You could be forgiven for forgetting that not even two years have passed since Melbourne’s Caged Existence released their first single “Demonized” in early 2018. Fast forward a year and a half later and the four-piece are fresh off a European tour with Knocked Loose with a brand new three-track for our ears.
As short as it is fierce, The Burden of Purpose is a small but tenacious collection of songs that reinforce the hardcore act’s position of one of Australia’s most exciting exports. As a band, Caged Existence feel stronger and more refined than ever, while sonically the EP feels like a natural step forward for the four piece, both in terms of song writing and production.
Caged Existence is Steffanie (vocals), Jake (drums/vocals), Will (guitar) and Pablo (bass).
Opening with lead single “Liar’s Tongue”, the menacing drum fill that prefaces the song is foreshadowing of the storm to come. It sets a severe mood that continues through the entirety of the EP and, alongside harsh guitars and divisive bass work, it’s almost daunting. It feels distinctly like what fans came to experience with The Body Prison, yet the band’s unrelenting flavour just seems to hit even harder this time around.
While instrumentally the band seems to have improved, the change in the presentation of the band’s vocals is what captures me the most. While not distinctly new, there feels like there is a new found balance between the vocal performances of both Steffanie and Jake. While the dual vocals have been a feature of all previous releases, it feels like the band has struck some kind of equilibrium that is being employed with much greater effect.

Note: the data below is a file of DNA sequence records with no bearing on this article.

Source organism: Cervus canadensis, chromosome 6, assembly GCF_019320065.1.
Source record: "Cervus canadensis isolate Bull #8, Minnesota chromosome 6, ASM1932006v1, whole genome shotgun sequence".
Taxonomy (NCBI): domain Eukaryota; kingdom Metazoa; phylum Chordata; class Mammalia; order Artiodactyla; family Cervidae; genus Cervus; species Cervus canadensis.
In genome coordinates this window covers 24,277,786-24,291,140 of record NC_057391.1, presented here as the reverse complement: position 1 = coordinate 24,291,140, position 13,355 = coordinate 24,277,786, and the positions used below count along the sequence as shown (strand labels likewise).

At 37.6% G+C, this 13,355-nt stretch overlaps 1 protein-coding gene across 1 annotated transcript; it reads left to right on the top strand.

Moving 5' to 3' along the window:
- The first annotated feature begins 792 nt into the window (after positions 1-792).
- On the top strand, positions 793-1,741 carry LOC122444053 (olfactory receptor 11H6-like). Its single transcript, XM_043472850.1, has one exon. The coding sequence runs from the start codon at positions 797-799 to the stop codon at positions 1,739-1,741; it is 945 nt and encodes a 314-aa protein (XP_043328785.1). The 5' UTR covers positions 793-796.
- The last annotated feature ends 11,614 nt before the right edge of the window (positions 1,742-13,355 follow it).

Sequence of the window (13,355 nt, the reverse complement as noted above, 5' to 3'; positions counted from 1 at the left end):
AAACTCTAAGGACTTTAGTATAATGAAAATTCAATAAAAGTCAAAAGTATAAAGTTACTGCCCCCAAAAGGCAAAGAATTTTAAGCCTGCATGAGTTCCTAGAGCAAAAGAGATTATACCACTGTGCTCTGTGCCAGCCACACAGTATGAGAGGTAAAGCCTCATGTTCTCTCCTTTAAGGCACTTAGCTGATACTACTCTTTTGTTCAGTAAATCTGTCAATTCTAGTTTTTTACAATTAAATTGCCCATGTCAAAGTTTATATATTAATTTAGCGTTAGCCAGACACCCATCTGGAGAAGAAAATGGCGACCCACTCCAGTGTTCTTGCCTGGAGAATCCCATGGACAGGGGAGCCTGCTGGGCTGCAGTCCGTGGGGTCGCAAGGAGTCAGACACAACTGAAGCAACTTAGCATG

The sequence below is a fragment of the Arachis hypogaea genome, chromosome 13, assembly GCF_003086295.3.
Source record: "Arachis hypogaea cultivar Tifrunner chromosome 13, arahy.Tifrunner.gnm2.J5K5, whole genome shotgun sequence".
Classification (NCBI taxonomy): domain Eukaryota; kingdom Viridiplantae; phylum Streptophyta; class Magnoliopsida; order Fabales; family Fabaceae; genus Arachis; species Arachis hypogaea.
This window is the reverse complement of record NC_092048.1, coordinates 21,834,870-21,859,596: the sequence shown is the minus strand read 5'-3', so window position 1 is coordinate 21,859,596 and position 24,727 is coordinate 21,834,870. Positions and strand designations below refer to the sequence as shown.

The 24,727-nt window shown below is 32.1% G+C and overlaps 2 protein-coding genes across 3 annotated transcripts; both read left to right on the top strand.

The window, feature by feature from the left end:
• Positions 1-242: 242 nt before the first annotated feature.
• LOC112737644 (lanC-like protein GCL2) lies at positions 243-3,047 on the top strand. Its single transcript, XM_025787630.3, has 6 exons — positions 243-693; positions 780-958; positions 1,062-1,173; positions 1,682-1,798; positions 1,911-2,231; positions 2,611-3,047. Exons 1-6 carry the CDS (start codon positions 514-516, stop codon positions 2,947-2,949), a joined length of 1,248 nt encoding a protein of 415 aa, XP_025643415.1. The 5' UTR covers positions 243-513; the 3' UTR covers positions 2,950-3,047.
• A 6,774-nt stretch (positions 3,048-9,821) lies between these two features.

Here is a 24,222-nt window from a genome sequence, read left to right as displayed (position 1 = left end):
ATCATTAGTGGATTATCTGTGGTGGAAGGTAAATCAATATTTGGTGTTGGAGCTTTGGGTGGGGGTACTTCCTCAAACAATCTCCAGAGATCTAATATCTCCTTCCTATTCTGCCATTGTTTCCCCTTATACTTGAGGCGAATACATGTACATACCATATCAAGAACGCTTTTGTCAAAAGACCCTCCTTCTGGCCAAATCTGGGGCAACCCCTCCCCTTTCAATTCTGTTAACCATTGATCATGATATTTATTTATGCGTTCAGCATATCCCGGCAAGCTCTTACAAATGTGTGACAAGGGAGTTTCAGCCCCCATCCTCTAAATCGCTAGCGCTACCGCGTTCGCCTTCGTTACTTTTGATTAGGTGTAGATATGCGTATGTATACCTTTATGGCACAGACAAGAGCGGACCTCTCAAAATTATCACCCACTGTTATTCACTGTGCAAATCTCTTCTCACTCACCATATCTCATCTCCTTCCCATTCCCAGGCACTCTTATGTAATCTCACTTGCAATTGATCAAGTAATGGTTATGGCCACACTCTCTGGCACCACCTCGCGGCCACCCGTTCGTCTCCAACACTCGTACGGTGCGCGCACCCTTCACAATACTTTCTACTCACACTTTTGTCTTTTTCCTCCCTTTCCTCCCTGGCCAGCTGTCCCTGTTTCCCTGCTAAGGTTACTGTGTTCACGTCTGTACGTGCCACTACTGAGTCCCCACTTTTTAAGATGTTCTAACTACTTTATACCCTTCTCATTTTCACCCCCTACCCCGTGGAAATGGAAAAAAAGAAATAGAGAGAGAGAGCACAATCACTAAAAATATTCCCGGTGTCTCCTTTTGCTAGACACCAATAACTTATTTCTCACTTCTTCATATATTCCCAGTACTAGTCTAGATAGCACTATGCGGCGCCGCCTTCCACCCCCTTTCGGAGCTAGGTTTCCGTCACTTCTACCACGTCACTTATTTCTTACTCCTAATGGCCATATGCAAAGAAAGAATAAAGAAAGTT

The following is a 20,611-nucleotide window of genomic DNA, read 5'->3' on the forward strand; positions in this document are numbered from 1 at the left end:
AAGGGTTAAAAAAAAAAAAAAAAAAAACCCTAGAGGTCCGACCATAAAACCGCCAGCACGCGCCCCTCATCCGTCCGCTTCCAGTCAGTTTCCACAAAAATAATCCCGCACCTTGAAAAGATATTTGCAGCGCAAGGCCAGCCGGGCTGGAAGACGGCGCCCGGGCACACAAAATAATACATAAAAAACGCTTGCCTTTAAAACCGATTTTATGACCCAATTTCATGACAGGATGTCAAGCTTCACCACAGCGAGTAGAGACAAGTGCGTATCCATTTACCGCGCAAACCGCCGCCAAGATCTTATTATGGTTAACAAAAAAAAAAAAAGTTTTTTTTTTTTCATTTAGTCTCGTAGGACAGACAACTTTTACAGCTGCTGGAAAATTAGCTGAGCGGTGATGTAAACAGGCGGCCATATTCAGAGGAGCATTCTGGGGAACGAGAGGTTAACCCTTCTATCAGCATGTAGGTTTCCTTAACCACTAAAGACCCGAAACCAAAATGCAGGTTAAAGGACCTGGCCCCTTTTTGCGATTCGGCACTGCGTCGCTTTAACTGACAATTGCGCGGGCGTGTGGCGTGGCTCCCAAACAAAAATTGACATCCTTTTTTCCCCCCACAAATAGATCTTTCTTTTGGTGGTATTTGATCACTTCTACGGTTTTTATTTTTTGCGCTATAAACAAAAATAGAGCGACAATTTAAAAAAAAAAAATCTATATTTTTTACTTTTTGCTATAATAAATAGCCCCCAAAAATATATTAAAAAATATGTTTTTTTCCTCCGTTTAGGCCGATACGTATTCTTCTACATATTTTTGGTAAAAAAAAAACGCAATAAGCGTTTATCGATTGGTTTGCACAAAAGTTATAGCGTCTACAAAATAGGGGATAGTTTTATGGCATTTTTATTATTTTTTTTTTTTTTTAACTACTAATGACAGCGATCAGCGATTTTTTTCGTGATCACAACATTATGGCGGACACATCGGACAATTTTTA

Along with the addition of unnerving spoken word vocals scattered across The Burden of Purpose, the vocal performances within the EP are undoubtedly one of its most prominent features. Steffanie is at her commanding best, yet the extra layer from Jake compliments her vocal ferocity almost perfectly. To be sure not to understate just how much I enjoyed them, it is a dynamic powerhouse performance from both members.
Yet conversely, what The Burden of Purpose achieves without vocals at the forefront is equally as impressive. While each song is distinct in its own right, there’s an incredible consistency between all three tracks. While at times it can make certain parts of songs feel recycled, for the most part it’s merciless and unrelenting, giving no time for reprieve as breakdowns and beat down are shovelled on top of each other.
Interestingly enough, I found at times that instrumentally the EP seemed to find itself at some kind of crossroads between hardcore and 2010’s metalcore. Most prominent in what I think to be the standout track “Buried Beneath”, the breakdowns feel almost familiar to those that I heard during my years of obsession with top-tier ‘Risecore’ bands like Miss May I. It feels refreshing, and while this might only be a personal recognition it provided me another thing to enjoy when listening to the three-track.
Thematically, The Burden of Purpose feels frustrated, with an undeniable sense of exasperation audible when listening. In taking the title literally, it seems to hone in on the concept of being forced to exist and the grievances that exist within that. It begs attention to the dilemma that we all face, in that we’ve been gifted a life that at times, is no gift at all but a constant struggle to find purpose in something that sometimes feels meaningless.
While short, running under ten minutes, the release feels surprisingly long. The songs are enveloping and persistent, evidenced by my own listening habits which have had the EP on a loop since its release. Even though certain elements feel reprocessed at times, there are more than enough original and extraordinary moments within The Burden of Purpose to entertain any hardcore fan.
Whether it’s the phenomenal vocal performances, the beating drums or the gruelling riffing, it’s difficult to see how these songs will be met with anything but absolute chaos when Caged Existence take the release on tour. You can see fists flailing and feet flying in the EP’s opening seconds, with the imagery evoked a testament to The Burden of Purpose’s undeniable quality.
Certain instrumental sections feel recycled at times.
Incredibly enjoyable, albeit short release that takes the most enjoyable parts of Caged Existence and take them to a brand new level. When “Buried Beneath” goes half-time, oh boy.